Background HF can be encountered at different stages in the course of COVID-19 disease. However, data regarding the HF-related mortality during COVID-19 pandemic are scant Objective We investigate the heart failure (HF)-related mortality rate in the US among patient with or without COVID-19 infection during the first two pandemic waves in 2020 and to compare them to those of previous years (2014-2019). Methods Age-adjusted mortality rates (AAMR) per 100.000 person-years, with relative 95% confidence interval (CI) were determined using the free-available dataset for Multiple cause-of-death, provided by the Center for Disease Control. Results Throughout the 2020, the first year of the COVID-19 pandemic, 522.848 HF-related deaths were registered (461.594 and 61.254 in subjects without and with COVID-19 infection, respectively). The overall HF-related AAMR was 124.6 (65% CI 123.4-125.6), reflecting an increased HF-related mortality of 13.2% and 25.9% compared to 2019 and 2018 (p<0.0001). HF-related AAMR was 111.0 (95% CI: 110.7-111.4) and 14.8 (95% CI: 14.6-14.9) per 100.000 population for decedents without and with COVID-19 disease, respectively. The proportionate mortality of HF in COVID-19 patients was 11.7%. HF-related AAMR in COVID-19 patients was higher in men (18.0 per 100.000, 95% CI: 17.8-18.2), in patients aged more 65 years (104.0 per 100.000, 95% CI: 103.1-104.9), in African Americans (22.5 per 100.000, 95% CI: 22.0-22.3) and in those living in rural counties (18.4 per 100.000, 95% CI: 18.0-18.7). Conclusions A significant increase in the HF-related mortality during the 2020 was observed synchronously with the COVID-19 pandemic

10.
J Cardiovasc Med (Hagerstown) ; 23(12): 773-778, 2022 Dec 01.
Article in English | MEDLINE | ID: covidwho-2054846

ABSTRACT

BACKGROUND: Acute pulmonary embolism has been recognized as a frequent complication of COVID-19 infection influencing the clinical course and outcomes of these patients. OBJECTIVES: We performed a systematic review and meta-analysis to evaluate the mortality risk in COVID-19 Italian patients complicated by acute pulmonary embolism in the short-term period. METHODS: The study was performed in accordance with the Preferred Report Items for Systematic Reviews and Meta-analyses guidelines. PubMed-MEDLINE and Scopus databases were systematically searched for articles, published in the English language and enrolling Italian cohorts with confirmed COVID-19 infection from inception through 20 October 2021. Mortality risk data were pooled using the Mantel-Haenszel random effects models with odds ratio as the effect measure with 95% confidence interval. Heterogeneity among studies was assessed using Higgins and Thomson I2 statistic. RESULTS: Eight investigations enrolling 1.681 patients (mean age 64.9 years, 1125 males) met the inclusion criteria and were considered for the analysis. A random-effect model showed that acute pulmonary embolism was present in 19.0% of Italian patients with COVID-19 infection. Moreover, these patients were at higher mortality risk compared with those without (odds ratio: 1.76, 95% confidence interval: 1.26-2.47, P  = 0.001, I2  = 0%). Sensitivity analysis confirmed yielded results. CONCLUSION: In Italian patients with COVID-19 infection, acute pulmonary embolism was present in about one out of five and significantly associated with a higher mortality risk in the short-term period. The identification of acute pulmonary embolism in these patients remains critical to promptly identify vulnerable populations who would require prioritization in treatment and prevention and close monitoring.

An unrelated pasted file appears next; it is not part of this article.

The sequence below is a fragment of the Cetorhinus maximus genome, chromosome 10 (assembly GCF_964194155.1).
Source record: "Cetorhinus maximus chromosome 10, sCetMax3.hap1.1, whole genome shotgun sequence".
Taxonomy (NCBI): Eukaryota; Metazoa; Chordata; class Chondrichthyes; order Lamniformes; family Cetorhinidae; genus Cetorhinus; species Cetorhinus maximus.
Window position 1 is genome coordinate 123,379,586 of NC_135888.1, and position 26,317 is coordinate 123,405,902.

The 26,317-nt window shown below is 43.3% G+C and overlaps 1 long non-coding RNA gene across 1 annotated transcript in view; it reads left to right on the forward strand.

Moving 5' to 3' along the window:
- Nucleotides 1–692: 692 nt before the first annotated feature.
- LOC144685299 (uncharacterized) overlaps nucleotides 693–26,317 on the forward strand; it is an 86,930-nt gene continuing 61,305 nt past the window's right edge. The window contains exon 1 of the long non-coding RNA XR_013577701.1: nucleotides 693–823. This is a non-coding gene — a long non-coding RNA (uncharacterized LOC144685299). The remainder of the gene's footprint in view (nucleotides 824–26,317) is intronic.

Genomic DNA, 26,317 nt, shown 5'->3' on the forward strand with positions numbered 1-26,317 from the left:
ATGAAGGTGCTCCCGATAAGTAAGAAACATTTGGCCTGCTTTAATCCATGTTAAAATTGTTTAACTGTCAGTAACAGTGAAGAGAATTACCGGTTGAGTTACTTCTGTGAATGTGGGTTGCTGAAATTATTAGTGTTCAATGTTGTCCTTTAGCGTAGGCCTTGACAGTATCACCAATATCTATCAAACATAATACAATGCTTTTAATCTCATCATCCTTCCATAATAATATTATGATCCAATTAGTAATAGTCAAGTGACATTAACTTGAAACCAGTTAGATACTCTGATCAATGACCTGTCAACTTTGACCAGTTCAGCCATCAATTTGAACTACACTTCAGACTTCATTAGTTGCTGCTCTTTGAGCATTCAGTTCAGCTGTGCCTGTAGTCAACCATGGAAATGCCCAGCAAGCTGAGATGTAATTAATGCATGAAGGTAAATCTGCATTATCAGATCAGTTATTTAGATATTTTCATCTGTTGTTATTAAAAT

Subject(s)
COVID-19 , Pulmonary Embolism , Male , Humans , Middle Aged , Aged , COVID-19/complications , Language , Acute Disease , Odds Ratio
12.
Viruses ; 14(9)2022 09 06.
Article in English | MEDLINE | ID: covidwho-2010314

ABSTRACT

Background: During the COVID-19 pandemic, the risk of SARS-CoV-2 infection, the public health measures of social distancing, the freedom limitations, quarantine, and the enforced homeworking under the lockdown period, as well as medical causes including COVID-19 infection per se, may have caused major emotional distress, especially in the most vulnerable patients. We aimed to evaluate the variations in the number of admissions due to Takotsubo syndrome (TTS) during the COVID-19 pandemic in the Veneto region. Methods: We retrospectively reviewed and analyzed the number of admissions because of TTS in 13 Divisions of Cardiology located in the Veneto region, the northeastern area of Italy, covering a population of more than 2.5 million inhabitants, during the two major pandemic waves of COVID-19 (the first between 15 March and 30 April 2020 and the second between 15 November and 30 December 2020) that occurred in 2020. Results: In total, 807 acute coronary syndromes were admitted in the 13 enrolling hospitals. Among these, 3.9% had TTS. Compared to the corresponding 2018 and 2019 time periods, we observed a significant increase in the number of TTS cases (+15.6%, p = 0.03 and +12.5%, p = 0.04, comparing 2018 to 2020 and 2019 to 2020, respectively). Geographical distribution of the TTS cases reflected the broad spread of the SARS-CoV-2 infection with a significant direct relationship between TTS incidence and the number of COVID-19 infections according to Pearson's correlation (r = 0.798, p < 0.001). Conclusions: The higher incidence of TTS during the 2020 COVID-19 pandemic waves, especially in the areas that were hit hardest in terms of morbidity and mortality by the SARS-CoV-2 infection, suggest a strong direct and/or indirect role of COVID-19 in the pathogenesis of TTS.


Subject(s)
COVID-19 , Takotsubo Cardiomyopathy , COVID-19/epidemiology , Communicable Disease Control , Humans , Italy/epidemiology , Pandemics , Retrospective Studies , SARS-CoV-2 , Takotsubo Cardiomyopathy/epidemiology